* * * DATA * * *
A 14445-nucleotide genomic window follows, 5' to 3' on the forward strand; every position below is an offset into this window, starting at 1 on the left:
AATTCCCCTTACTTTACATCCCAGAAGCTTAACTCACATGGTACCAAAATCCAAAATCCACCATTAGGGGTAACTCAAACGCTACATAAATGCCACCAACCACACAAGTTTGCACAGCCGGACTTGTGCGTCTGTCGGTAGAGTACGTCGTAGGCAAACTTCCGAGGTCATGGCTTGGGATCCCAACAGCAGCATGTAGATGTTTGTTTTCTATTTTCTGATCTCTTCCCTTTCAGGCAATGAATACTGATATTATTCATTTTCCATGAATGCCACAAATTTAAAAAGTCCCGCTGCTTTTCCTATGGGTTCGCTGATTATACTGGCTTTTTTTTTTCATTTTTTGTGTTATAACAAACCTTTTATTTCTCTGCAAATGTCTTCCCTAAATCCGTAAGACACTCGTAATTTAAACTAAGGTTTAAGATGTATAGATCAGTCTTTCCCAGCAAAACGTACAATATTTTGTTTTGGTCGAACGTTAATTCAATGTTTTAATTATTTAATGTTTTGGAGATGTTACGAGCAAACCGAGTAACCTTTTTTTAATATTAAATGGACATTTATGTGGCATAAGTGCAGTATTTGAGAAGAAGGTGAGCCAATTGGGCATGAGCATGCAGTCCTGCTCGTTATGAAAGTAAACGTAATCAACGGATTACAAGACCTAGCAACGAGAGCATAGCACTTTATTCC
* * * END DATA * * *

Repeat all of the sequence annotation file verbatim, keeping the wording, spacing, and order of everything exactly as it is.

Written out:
A 14445-nucleotide genomic window follows, 5' to 3' on the forward strand; every position below is an offset into this window, starting at 1 on the left:
AATTCCCCTTACTTTACATCCCAGAAGCTTAACTCACATGGTACCAAAATCCAAAATCCACCATTAGGGGTAACTCAAACGCTACATAAATGCCACCAACCACACAAGTTTGCACAGCCGGACTTGTGCGTCTGTCGGTAGAGTACGTCGTAGGCAAACTTCCGAGGTCATGGCTTGGGATCCCAACAGCAGCATGTAGATGTTTGTTTTCTATTTTCTGATCTCTTCCCTTTCAGGCAATGAATACTGATATTATTCATTTTCCATGAATGCCACAAATTTAAAAAGTCCCGCTGCTTTTCCTATGGGTTCGCTGATTATACTGGCTTTTTTTTTTCATTTTTTGTGTTATAACAAACCTTTTATTTCTCTGCAAATGTCTTCCCTAAATCCGTAAGACACTCGTAATTTAAACTAAGGTTTAAGATGTATAGATCAGTCTTTCCCAGCAAAACGTACAATATTTTGTTTTGGTCGAACGTTAATTCAATGTTTTAATTATTTAATGTTTTGGAGATGTTACGAGCAAACCGAGTAACCTTTTTTTAATATTAAATGGACATTTATGTGGCATAAGTGCAGTATTTGAGAAGAAGGTGAGCCAATTGGGCATGAGCATGCAGTCCTGCTCGTTATGAAAGTAAACGTAATCAACGGATTACAAGACCTAGCAACGAGAGCATAGCACTTTATTCC